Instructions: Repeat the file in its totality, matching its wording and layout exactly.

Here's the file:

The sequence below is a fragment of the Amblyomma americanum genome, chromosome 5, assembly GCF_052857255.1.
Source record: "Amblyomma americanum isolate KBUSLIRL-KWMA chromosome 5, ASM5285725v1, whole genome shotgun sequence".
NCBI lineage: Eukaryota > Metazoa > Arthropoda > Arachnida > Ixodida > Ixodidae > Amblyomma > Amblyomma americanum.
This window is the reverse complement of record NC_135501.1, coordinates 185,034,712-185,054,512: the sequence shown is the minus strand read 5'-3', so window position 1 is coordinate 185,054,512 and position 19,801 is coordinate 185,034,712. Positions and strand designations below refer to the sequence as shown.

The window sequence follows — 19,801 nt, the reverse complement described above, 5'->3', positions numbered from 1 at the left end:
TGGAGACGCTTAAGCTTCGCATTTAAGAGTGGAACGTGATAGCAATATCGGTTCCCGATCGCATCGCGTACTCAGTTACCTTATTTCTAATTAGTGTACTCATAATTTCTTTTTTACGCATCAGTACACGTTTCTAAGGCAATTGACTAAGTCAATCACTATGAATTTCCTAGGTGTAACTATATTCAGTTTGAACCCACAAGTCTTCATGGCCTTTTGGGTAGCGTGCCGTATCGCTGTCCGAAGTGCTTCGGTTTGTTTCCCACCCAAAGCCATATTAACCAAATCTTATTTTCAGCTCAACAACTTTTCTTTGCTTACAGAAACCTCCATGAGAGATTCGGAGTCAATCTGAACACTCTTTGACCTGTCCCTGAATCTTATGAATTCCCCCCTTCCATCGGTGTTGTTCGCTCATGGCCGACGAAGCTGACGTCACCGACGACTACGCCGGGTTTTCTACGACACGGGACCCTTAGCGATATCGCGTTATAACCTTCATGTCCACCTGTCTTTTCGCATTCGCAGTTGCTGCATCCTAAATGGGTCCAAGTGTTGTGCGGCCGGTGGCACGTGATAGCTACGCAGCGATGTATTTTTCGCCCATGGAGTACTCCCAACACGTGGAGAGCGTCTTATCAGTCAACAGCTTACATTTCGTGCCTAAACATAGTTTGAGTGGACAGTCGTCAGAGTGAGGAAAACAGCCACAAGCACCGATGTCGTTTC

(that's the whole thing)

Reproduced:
The sequence below is a fragment of the Amblyomma americanum genome, chromosome 5, assembly GCF_052857255.1.
Source record: "Amblyomma americanum isolate KBUSLIRL-KWMA chromosome 5, ASM5285725v1, whole genome shotgun sequence".
NCBI lineage: Eukaryota > Metazoa > Arthropoda > Arachnida > Ixodida > Ixodidae > Amblyomma > Amblyomma americanum.
This window is the reverse complement of record NC_135501.1, coordinates 185,034,712-185,054,512: the sequence shown is the minus strand read 5'-3', so window position 1 is coordinate 185,054,512 and position 19,801 is coordinate 185,034,712. Positions and strand designations below refer to the sequence as shown.

The window sequence follows — 19,801 nt, the reverse complement described above, 5'->3', positions numbered from 1 at the left end:
TGGAGACGCTTAAGCTTCGCATTTAAGAGTGGAACGTGATAGCAATATCGGTTCCCGATCGCATCGCGTACTCAGTTACCTTATTTCTAATTAGTGTACTCATAATTTCTTTTTTACGCATCAGTACACGTTTCTAAGGCAATTGACTAAGTCAATCACTATGAATTTCCTAGGTGTAACTATATTCAGTTTGAACCCACAAGTCTTCATGGCCTTTTGGGTAGCGTGCCGTATCGCTGTCCGAAGTGCTTCGGTTTGTTTCCCACCCAAAGCCATATTAACCAAATCTTATTTTCAGCTCAACAACTTTTCTTTGCTTACAGAAACCTCCATGAGAGATTCGGAGTCAATCTGAACACTCTTTGACCTGTCCCTGAATCTTATGAATTCCCCCCTTCCATCGGTGTTGTTCGCTCATGGCCGACGAAGCTGACGTCACCGACGACTACGCCGGGTTTTCTACGACACGGGACCCTTAGCGATATCGCGTTATAACCTTCATGTCCACCTGTCTTTTCGCATTCGCAGTTGCTGCATCCTAAATGGGTCCAAGTGTTGTGCGGCCGGTGGCACGTGATAGCTACGCAGCGATGTATTTTTCGCCCATGGAGTACTCCCAACACGTGGAGAGCGTCTTATCAGTCAACAGCTTACATTTCGTGCCTAAACATAGTTTGAGTGGACAGTCGTCAGAGTGAGGAAAACAGCCACAAGCACCGATGTCGTTTC